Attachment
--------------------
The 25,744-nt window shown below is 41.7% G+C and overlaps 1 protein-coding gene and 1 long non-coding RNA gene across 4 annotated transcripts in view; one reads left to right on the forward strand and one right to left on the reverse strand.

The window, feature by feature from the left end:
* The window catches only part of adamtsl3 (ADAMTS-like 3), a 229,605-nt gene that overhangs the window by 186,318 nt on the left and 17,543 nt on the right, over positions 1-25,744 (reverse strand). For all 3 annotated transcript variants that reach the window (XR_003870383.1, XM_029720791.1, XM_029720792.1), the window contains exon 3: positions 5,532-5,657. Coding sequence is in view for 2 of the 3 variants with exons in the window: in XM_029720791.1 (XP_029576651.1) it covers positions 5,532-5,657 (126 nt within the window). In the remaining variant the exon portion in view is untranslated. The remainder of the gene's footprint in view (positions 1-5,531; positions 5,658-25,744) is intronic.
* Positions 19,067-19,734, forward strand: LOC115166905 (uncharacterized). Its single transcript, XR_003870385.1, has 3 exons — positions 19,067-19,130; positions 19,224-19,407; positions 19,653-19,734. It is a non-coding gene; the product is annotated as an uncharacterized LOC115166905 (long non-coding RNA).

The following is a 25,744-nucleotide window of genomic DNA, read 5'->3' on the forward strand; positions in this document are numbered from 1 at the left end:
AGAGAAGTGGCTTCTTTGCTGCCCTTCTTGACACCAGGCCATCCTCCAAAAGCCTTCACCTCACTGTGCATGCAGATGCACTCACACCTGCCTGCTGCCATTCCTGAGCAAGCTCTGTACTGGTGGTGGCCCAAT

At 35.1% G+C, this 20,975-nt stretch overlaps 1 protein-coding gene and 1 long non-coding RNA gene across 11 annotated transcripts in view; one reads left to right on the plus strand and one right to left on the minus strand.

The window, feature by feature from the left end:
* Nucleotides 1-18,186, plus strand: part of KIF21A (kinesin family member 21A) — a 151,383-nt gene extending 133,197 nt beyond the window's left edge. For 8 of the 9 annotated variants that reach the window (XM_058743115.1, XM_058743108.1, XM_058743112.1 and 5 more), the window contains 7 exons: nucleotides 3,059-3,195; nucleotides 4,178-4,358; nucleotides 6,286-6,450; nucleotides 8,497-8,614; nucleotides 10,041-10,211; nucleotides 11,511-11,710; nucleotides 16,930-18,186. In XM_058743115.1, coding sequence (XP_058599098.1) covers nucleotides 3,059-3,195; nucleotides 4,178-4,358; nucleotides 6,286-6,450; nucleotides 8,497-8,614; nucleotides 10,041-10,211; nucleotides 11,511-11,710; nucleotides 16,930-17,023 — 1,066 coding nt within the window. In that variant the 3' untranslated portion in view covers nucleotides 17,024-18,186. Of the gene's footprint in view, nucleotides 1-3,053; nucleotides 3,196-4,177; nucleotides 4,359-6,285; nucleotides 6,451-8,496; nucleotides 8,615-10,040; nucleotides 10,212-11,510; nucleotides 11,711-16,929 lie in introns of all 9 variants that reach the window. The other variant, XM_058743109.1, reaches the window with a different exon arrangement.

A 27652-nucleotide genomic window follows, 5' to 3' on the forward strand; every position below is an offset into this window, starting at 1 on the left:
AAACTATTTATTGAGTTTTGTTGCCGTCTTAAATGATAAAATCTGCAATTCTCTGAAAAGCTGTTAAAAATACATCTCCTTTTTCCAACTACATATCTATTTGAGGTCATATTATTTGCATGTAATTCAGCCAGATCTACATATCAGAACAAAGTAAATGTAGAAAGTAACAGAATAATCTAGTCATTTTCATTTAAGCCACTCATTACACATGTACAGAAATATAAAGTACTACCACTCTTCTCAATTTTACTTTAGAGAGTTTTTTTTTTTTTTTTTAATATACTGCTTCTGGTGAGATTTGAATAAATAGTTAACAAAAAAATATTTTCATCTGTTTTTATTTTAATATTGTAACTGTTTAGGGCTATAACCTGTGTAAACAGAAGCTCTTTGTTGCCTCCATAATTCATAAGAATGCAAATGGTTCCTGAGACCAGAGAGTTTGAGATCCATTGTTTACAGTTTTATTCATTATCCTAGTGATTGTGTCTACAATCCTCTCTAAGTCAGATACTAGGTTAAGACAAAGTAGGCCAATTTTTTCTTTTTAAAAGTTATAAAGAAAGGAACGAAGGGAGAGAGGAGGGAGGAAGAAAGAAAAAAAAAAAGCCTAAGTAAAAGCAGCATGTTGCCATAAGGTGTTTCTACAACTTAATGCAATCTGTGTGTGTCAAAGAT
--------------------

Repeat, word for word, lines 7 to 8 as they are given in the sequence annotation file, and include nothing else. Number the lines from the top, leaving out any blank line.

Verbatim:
At 35.1% G+C, this 20,975-nt stretch overlaps 1 protein-coding gene and 1 long non-coding RNA gene across 11 annotated transcripts in view; one reads left to right on the plus strand and one right to left on the minus strand.

The window, feature by feature from the left end: